President Joe Biden’s administration on Wednesday unveiled a $1.8 trillion, 10-year plan to ramp up federal support for American families, with a major expansion in spending on child care, paid leave and education.
The “American Families Plan,” which Biden will tout in a joint address to Congress Wednesday night, is funded in part by $1.5 trillion of tax hikes on the wealthiest Americans. The proposals still face major changes in Congress, with Republicans set against higher taxes and Democrats having their own priorities.
Ambitious as it is, Biden’s program omits some of his campaign-trail agenda items and lacks any move to address a cap on state and local tax deductions that Democrats from high-tax states want removed. Following are key elements to the plan:
Biden is calling to raise the top personal income tax rate to 39.6 percent for those among the highest 1 percent of earners. “No one making $400,000 per year or less will see their taxes go up,” the White House said in a fact sheet on the plan. Still, the document didn’t specify whether that threshold applies to both single earners as well as married couples.
The capital gains rate will increase from 20 percent to 39.6 percent for those earning $1 million or more, or roughly 500,000 households. This tax hike for the top .3% could actually place their personal tax rate above 50 percent when you add in the 3.8 percent Obamacare tax on investment and state taxes.
The plan would also end a long-standing capital gains tax break on inheritances known as “step-up in basis,” which allows heirs to use the market value of assets at the time of inheritance rather than the actual purchase price as the cost basis for capital gains when the holdings are sold.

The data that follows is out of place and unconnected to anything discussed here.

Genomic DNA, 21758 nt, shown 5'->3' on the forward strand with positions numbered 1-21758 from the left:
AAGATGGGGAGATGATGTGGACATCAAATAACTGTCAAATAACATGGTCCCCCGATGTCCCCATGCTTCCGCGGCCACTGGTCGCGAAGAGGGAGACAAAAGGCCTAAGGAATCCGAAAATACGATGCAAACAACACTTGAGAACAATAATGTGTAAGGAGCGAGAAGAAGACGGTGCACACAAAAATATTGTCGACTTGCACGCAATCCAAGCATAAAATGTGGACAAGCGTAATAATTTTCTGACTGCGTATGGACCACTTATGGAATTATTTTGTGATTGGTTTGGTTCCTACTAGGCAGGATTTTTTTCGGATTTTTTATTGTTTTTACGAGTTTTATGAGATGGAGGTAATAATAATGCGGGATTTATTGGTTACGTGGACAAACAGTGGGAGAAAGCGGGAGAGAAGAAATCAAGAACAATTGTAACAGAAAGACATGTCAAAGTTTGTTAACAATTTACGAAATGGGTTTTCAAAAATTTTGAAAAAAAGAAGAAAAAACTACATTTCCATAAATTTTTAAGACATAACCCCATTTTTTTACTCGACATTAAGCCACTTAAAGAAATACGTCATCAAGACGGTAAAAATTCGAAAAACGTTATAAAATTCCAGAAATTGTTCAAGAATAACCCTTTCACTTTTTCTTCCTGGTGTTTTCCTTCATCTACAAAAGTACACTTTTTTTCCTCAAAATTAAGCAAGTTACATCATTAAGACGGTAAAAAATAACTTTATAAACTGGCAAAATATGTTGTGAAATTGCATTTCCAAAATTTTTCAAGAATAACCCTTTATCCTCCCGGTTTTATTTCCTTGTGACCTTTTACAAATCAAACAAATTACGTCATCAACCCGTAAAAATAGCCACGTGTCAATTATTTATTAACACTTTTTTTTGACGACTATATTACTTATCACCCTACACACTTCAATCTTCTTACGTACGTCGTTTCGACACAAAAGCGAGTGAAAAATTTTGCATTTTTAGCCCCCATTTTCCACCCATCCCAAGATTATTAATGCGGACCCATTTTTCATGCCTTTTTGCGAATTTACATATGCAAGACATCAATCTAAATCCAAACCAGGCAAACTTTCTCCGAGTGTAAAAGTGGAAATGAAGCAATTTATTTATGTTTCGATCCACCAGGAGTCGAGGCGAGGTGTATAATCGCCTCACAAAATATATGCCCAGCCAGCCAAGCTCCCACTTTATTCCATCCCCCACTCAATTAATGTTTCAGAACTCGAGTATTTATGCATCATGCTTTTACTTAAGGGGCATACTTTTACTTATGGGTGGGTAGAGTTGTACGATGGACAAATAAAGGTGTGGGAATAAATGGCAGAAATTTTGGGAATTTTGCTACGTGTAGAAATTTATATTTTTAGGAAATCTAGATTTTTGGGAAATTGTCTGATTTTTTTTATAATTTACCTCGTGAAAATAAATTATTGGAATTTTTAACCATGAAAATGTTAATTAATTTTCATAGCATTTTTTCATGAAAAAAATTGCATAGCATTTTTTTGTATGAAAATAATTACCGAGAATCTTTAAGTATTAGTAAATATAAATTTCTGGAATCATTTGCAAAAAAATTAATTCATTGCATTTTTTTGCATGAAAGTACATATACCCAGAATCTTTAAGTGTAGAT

The proposal exempts the first $1 million of gains from the end of stepped-up basis, while there’s no tax if the gains are used for charitable donations. There will also be “protections so that family-owned businesses and farms will not have to pay taxes when given to heirs who continue to run the business.”
Carried interest, real estate
The carried interest tax break used by private equity and hedge fund managers to lower their tax bills would be eliminated under Biden’s plan. In what critics call a loophole, that allowed for a share of income being classed as a capital gain, with an associated lower tax rate.
The administration also would eliminate a real estate tax break for when property investors sell one holding for a more expensive one.
The plan calls for increased audits on high-earners that could collect an additional $700 billion in tax revenue, with funding increases for the Internal Revenue Service. Biden is also proposing to require banks to report information on account flows, so that earnings from investments and business profits are reported to the IRS like wages are.
Child tax credit
Biden is proposing to extend through 2025 an enhanced version of the child tax credit. The credit, increased for 2021 in the March pandemic-relief package, provides a $3,600 credit for children under six and $3,000 for those six and older. The IRS is slated to send the payments regularly, which amounts to $250 or $300 per child per month, depending on their age. Congressional Democrats are pushing Biden to make this change permanent.